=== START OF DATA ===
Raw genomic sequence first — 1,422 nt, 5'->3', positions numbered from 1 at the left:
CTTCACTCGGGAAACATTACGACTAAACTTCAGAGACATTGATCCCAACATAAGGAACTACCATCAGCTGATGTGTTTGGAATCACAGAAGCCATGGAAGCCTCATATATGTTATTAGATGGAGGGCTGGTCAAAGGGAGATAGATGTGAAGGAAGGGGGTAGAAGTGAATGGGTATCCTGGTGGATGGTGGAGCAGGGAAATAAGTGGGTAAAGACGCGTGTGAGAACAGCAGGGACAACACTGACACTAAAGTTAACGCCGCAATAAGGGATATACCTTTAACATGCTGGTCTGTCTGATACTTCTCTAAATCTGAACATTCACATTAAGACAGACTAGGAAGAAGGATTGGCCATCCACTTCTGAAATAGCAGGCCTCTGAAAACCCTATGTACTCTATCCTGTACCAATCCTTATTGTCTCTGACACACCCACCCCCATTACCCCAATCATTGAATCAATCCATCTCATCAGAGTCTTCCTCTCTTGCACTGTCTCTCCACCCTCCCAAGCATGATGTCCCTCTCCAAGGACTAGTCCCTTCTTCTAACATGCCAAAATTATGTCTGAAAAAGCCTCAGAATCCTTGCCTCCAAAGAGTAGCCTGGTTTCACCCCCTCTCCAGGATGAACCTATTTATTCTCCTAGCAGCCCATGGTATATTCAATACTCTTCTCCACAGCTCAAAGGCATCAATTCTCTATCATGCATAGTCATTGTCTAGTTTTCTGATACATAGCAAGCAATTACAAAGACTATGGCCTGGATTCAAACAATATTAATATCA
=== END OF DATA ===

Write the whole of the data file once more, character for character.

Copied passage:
Raw genomic sequence first — 1,422 nt, 5'->3', positions numbered from 1 at the left:
CTTCACTCGGGAAACATTACGACTAAACTTCAGAGACATTGATCCCAACATAAGGAACTACCATCAGCTGATGTGTTTGGAATCACAGAAGCCATGGAAGCCTCATATATGTTATTAGATGGAGGGCTGGTCAAAGGGAGATAGATGTGAAGGAAGGGGGTAGAAGTGAATGGGTATCCTGGTGGATGGTGGAGCAGGGAAATAAGTGGGTAAAGACGCGTGTGAGAACAGCAGGGACAACACTGACACTAAAGTTAACGCCGCAATAAGGGATATACCTTTAACATGCTGGTCTGTCTGATACTTCTCTAAATCTGAACATTCACATTAAGACAGACTAGGAAGAAGGATTGGCCATCCACTTCTGAAATAGCAGGCCTCTGAAAACCCTATGTACTCTATCCTGTACCAATCCTTATTGTCTCTGACACACCCACCCCCATTACCCCAATCATTGAATCAATCCATCTCATCAGAGTCTTCCTCTCTTGCACTGTCTCTCCACCCTCCCAAGCATGATGTCCCTCTCCAAGGACTAGTCCCTTCTTCTAACATGCCAAAATTATGTCTGAAAAAGCCTCAGAATCCTTGCCTCCAAAGAGTAGCCTGGTTTCACCCCCTCTCCAGGATGAACCTATTTATTCTCCTAGCAGCCCATGGTATATTCAATACTCTTCTCCACAGCTCAAAGGCATCAATTCTCTATCATGCATAGTCATTGTCTAGTTTTCTGATACATAGCAAGCAATTACAAAGACTATGGCCTGGATTCAAACAATATTAATATCA